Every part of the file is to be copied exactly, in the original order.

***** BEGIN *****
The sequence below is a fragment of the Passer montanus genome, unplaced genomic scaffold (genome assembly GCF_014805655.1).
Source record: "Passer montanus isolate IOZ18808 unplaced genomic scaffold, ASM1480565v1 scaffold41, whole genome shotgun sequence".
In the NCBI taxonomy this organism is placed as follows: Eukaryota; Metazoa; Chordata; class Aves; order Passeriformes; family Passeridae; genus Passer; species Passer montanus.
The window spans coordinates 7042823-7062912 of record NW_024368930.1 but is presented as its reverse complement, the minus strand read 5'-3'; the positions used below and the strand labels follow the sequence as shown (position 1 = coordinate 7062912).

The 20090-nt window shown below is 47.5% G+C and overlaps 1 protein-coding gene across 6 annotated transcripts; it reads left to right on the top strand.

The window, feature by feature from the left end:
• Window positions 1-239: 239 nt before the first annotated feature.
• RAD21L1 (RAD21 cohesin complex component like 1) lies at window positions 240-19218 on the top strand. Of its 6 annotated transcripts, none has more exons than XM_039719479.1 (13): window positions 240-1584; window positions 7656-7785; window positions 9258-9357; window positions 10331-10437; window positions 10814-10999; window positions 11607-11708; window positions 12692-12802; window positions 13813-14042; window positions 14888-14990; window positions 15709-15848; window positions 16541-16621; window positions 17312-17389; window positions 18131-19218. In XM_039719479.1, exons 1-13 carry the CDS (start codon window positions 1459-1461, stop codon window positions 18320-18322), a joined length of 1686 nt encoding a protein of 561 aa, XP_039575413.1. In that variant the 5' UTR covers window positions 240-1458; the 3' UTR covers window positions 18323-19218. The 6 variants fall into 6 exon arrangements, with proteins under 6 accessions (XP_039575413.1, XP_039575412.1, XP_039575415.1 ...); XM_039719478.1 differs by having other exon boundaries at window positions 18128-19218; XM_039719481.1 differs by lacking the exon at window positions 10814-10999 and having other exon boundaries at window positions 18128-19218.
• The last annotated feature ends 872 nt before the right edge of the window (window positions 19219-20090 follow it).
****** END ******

The sequence below is a fragment of the Passer montanus genome, unplaced genomic scaffold (genome assembly GCF_014805655.1).
Source record: "Passer montanus isolate IOZ18808 unplaced genomic scaffold, ASM1480565v1 scaffold41, whole genome shotgun sequence".
In the NCBI taxonomy this organism is placed as follows: Eukaryota; Metazoa; Chordata; class Aves; order Passeriformes; family Passeridae; genus Passer; species Passer montanus.
The window spans coordinates 7042823-7062912 of record NW_024368930.1 but is presented as its reverse complement, the minus strand read 5'-3'; the positions used below and the strand labels follow the sequence as shown (position 1 = coordinate 7062912).

The 20090-nt window shown below is 47.5% G+C and overlaps 1 protein-coding gene across 6 annotated transcripts; it reads left to right on the top strand.

The window, feature by feature from the left end:
• Window positions 1-239: 239 nt before the first annotated feature.
• RAD21L1 (RAD21 cohesin complex component like 1) lies at window positions 240-19218 on the top strand. Of its 6 annotated transcripts, none has more exons than XM_039719479.1 (13): window positions 240-1584; window positions 7656-7785; window positions 9258-9357; window positions 10331-10437; window positions 10814-10999; window positions 11607-11708; window positions 12692-12802; window positions 13813-14042; window positions 14888-14990; window positions 15709-15848; window positions 16541-16621; window positions 17312-17389; window positions 18131-19218. In XM_039719479.1, exons 1-13 carry the CDS (start codon window positions 1459-1461, stop codon window positions 18320-18322), a joined length of 1686 nt encoding a protein of 561 aa, XP_039575413.1. In that variant the 5' UTR covers window positions 240-1458; the 3' UTR covers window positions 18323-19218. The 6 variants fall into 6 exon arrangements, with proteins under 6 accessions (XP_039575413.1, XP_039575412.1, XP_039575415.1 ...); XM_039719478.1 differs by having other exon boundaries at window positions 18128-19218; XM_039719481.1 differs by lacking the exon at window positions 10814-10999 and having other exon boundaries at window positions 18128-19218.
• The last annotated feature ends 872 nt before the right edge of the window (window positions 19219-20090 follow it).